UK business confidence has plunged to its lowest level in six years as Brexit-related angst takes its toll.
IHS Markit´s latest survey showed the net balance of UK companies expecting a rise in business activity had fallen to just +35%, a marked drop from the +52% reading registered in February.
At the same time, EY´s Item Club downgraded its forecasts for this year but struck a more optimistic tone on the medium-term outlook, claiming the chances of a softer Brexit had increased.
IHS Markit´s survey suggested the UK economy could be on the verge of a sharp slowdown with a weak +35% reading for those companies anticipating a pick-up in business activity, driven by sagging confidence in the services sector. Worryingly, the result is a big drop from the +52% recorded in February.
Since February, UK consumers have had to contend with an inconclusive general election and the resulting hung parliament, which is seen as weakening the UK government´s hand in Brexit negotiations. There has also been another pick-up in UK inflation, which at 2.9% is being blamed for eroding consumer spending power.
Chris Williamson, IHS Markit chief economist claimed UK business in general had become increasingly wary against the more uncertain backdrop, with the UK appearing at risk of lagging behind.
“The drop in confidence pushed the level of UK optimism below that seen in the eurozone for the first time in seven years, and contrasts with multi-year high levels of optimism in the United States and Japan," said Williamson.
It´s not all doom and gloom though according to EY´s Item Club. While the economy is looking fragile this year, it believes the medium-term outlook is brighter because the UK will likely go for a soft-Brexit rather than a cliff-edge lurch into the unknown.
According to EY, UK consumers will continue to be constrained by higher inflation and lacklustre wage growth in the short term. Consequently, EY downgraded its UK economic growth forecast for 2017 to 1.5% from 1.8% previously.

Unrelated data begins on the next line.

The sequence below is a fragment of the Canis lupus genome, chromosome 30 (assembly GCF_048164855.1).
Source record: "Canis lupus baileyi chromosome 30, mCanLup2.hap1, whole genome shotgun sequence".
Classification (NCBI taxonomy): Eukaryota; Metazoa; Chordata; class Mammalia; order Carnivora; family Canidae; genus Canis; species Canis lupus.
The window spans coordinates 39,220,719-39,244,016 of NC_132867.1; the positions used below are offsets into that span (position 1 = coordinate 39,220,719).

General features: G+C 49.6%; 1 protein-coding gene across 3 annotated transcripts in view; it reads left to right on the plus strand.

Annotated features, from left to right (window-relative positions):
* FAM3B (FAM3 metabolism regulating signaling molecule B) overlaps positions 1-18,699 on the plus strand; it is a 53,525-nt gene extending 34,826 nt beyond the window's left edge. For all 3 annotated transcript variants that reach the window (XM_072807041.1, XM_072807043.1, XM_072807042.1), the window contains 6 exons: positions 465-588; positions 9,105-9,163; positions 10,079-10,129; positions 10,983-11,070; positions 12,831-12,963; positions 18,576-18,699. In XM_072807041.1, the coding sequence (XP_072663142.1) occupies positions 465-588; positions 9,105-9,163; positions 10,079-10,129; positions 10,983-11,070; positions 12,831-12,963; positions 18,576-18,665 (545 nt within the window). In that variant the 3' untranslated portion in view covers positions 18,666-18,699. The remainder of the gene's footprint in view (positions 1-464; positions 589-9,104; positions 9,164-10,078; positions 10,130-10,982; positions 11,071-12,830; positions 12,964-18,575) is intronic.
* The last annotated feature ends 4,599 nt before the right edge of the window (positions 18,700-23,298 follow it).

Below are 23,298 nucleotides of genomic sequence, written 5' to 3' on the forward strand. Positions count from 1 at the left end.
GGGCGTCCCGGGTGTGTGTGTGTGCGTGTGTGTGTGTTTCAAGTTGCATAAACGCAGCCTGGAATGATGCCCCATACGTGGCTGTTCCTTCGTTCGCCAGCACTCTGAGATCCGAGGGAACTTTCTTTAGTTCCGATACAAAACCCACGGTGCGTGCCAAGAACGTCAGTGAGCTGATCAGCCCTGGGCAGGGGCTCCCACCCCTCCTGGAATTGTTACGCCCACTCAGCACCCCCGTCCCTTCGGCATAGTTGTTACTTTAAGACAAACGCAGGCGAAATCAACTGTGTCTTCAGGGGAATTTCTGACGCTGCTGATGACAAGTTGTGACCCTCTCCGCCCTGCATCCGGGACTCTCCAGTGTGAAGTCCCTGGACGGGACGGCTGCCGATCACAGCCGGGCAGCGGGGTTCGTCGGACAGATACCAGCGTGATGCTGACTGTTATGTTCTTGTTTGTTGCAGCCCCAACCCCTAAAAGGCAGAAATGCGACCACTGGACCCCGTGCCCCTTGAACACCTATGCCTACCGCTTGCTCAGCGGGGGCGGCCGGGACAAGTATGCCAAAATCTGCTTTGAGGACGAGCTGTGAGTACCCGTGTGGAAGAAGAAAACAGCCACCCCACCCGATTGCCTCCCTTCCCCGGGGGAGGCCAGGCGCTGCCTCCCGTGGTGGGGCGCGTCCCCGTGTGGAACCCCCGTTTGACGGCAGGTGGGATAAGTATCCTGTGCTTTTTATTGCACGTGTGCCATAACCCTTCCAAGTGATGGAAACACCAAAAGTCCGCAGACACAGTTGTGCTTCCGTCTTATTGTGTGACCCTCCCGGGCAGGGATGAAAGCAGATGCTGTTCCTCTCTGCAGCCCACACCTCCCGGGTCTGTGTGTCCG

However, EY expects UK inflation to fall back to the Bank of England´s 2% target by the end of 2018, taking the pressure off hard-pressed consumers. It has raised its economic growth forecast for 2018 to 1.3% compared with its 1.2% earlier estimate. For 2019, the year the UK is meant to leave the EU, it sees a slightly better scenario, with an acceleration to 1.5% versus its previous forecast of 1.2%.
With the UK government appearing to have lost its mandate for a hard Brexit given the inconclusive UK election result, EY believes a softer Brexit with an improved economic outlook appears inevitable.
Peter Spencer, chief economic advisor to the EY Item Club, said: “The outlook for this year has deteriorated since our spring forecast, but a softer Brexit should improve the medium-term outlook - especially in sectors like the motor industry where investment has been held back by Brexit uncertainty.”
This year has seen a general deterioration in UK economic data. First-quarter economic growth was downgraded to just 0.2%, putting the UK at the bottom of the G7. While inflation has continued to rise on the back of the Brexit-induced devaluation in sterling, there have also been increased signs that UK consumers are coming under pressure.
First-quarter data also showed the UK´s savings ratio had plummeted to its lowest ever level as higher inflation eroded disposable incomes.